sync
cat /dev/mtd8 > /tmp/usb/a1/mtd8a.bin
sync
cat /dev/mtd9 > /tmp/usb/a1/mtd9a.bin
sync

8. Now check the signature of the mtd files

md5sum /tmp/usb/a1/mtd*

Every mtdX.bin must have the same signature as mtdXa.bin . Ex: mtd0.bin == mtd0a.bin
if not redo the operation of backing up the original firmware.

9. Unmount and remove the usb afterwards
umount /tmp/usb/a1

Later, you can generate a full dump from those mtd files in case you want to restore the original firmware.
To do that copy them in a folder on your machine, open Terminal from that folder and run this:

cat mtd0.bin mtd1.bin mtd2.bin mtd3.bin mtd4.bin mtd5.bin mtd6.bin mtd7.bin mtd8.bin mtd9.bin > dump.bin


10. Power down you router and press ctrl+a followed by ctrl+q  to  quit picocom



II - Replacing the bootloader with U-Boot

! Pay attention to case sensitivity !

1. On your Linux machine, put the uboot.bin file in a folder and start Terminal from that folder.

2. run picocom with Xmodem support like this:

picocom -b 115200  /dev/ttyUSB0 --send-cmd "sx -vv"

3. Copy this password (ctrl+c or ctrl+shift+c): Oh!123Go
as soon as you power up the router quickly hit space bar 3 times

4. When asked for the key/password paste the previously copied password (ctrl+v or ctrl+shift+v)

5. Press  !

6. Press  U
That's a capital u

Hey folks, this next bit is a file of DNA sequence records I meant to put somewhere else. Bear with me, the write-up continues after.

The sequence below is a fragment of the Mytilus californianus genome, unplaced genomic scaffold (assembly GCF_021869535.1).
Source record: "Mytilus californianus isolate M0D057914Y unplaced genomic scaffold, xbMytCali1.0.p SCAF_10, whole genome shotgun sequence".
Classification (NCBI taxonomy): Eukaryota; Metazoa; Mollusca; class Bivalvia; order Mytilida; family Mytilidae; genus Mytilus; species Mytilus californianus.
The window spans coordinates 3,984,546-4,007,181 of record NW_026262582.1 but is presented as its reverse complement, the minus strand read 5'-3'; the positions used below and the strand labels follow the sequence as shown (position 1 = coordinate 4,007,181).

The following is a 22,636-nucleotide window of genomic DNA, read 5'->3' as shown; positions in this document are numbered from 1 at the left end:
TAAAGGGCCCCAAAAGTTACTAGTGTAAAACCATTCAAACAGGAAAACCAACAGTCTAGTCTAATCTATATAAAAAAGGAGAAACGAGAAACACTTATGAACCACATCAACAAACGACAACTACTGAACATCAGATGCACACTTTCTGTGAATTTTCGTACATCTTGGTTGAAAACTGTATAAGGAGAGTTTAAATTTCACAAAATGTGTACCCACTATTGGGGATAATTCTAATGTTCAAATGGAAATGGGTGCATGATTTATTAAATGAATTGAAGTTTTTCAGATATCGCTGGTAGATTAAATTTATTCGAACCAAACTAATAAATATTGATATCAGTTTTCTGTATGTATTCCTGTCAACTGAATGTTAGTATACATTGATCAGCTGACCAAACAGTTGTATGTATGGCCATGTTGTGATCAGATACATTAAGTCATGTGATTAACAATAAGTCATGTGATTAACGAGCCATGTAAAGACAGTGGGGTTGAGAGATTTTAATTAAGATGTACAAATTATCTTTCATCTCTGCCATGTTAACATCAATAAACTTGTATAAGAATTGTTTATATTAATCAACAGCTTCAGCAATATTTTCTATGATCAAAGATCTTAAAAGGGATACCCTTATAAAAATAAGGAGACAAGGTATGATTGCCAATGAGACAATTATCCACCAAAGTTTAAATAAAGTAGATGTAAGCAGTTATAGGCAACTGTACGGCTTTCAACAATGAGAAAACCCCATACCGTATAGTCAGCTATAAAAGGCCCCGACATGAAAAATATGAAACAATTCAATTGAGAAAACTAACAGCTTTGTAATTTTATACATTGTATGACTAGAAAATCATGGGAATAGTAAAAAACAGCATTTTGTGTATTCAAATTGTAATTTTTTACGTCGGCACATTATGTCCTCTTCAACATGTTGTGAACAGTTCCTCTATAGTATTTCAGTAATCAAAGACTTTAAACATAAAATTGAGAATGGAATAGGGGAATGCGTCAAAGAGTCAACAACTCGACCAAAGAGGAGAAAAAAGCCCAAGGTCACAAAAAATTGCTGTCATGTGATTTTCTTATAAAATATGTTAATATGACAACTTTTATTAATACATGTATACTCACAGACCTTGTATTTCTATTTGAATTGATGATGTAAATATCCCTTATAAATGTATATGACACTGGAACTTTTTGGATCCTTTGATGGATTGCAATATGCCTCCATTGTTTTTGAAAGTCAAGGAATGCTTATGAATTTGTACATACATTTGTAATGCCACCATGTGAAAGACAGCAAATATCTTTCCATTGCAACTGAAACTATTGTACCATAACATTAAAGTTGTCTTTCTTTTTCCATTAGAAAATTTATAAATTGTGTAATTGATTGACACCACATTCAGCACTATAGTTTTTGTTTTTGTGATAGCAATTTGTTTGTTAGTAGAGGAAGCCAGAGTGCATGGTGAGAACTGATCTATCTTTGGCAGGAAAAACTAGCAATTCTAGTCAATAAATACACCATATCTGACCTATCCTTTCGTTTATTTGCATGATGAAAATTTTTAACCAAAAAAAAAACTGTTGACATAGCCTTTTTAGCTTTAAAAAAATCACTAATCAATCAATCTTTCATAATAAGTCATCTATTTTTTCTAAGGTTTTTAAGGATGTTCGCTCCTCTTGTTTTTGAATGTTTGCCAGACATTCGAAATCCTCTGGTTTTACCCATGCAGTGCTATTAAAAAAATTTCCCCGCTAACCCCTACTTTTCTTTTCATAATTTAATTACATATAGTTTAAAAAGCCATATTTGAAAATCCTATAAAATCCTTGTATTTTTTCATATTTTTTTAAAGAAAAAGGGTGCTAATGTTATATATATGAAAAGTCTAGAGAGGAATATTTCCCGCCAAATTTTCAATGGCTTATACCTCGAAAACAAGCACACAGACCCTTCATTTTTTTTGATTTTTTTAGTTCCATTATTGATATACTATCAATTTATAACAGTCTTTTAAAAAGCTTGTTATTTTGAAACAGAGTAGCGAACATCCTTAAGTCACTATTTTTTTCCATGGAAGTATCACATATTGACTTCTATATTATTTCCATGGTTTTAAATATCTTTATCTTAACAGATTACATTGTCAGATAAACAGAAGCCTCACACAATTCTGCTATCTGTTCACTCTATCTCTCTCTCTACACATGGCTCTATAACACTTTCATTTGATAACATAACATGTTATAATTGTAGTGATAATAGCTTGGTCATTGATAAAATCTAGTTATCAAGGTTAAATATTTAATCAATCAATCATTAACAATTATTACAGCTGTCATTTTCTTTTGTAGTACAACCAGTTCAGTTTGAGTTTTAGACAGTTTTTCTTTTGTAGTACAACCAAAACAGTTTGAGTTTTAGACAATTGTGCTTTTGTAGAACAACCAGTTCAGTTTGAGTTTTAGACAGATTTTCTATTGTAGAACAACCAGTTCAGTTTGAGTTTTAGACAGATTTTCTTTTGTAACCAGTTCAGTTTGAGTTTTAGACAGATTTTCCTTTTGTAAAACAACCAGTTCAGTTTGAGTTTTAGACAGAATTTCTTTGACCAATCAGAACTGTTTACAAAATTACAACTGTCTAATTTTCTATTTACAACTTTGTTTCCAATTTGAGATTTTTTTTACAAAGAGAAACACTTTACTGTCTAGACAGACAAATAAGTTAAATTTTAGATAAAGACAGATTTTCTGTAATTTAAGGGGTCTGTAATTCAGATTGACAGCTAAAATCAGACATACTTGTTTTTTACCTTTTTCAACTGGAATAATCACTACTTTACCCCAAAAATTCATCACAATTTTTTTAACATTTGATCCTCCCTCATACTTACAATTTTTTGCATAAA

7. Press  0
That's a zero

8. Press Y
That's a capital y

9. Then press ctrl+a followed by ctrl+s  and write down uboot.bin as filename and hit enter to start sending it

The process will take 2 to 3 mins to complete. Don't interrupt the process !


At the end of it you will get something like this

Xmodem sectors/kbytes sent: 2533/316kRetry 0: NAK on sector
Retry 0: NAK on sector
Retry 0: No ACK on EOT

Transfer incomplete

*** exit status: 128 ***
erase from location B0020000 done
erase from location B0040000 done

Starting to write flash ...write length 0x0004F300
0123456789abcdefghij
Start checking: flash area 0 length 324352 ...Done.


Note: If you are not sure it went well, don't reboot or power off the router, just redo the flashing steps starting from  !  as explained above.


10. Now that you probably have flashed the new u-boot, power off then power on your router.

You should get something like:

U-Boot 2014.01-openwrt1 (May 16 2014 - 00:08:52) arv7519rw

Board: Lantiq ARV7519RW VRX200 Family Board
SoC:   Lantiq VRX288 v1.2
CPU:   500 MHz
IO:    250 MHz
BUS:   250 MHz
BOOT:  NOR
DRAM:  128 MiB
Flash: 32 MiB
*** Warning - bad CRC, using default environment

In:    serial
Out:   serial
Err:   serial
Net:   ltq-eth
Hit any key to stop autoboot:  0 
Wrong Image Format for bootm command
ERROR: can't get kernel image!

11. Type in this command

printenv

You should get something like this:

addconsole=setenv bootargs $bootargs console=$consoledev,$baudrate
addeth=setenv bootargs $bootargs ethaddr=$ethaddr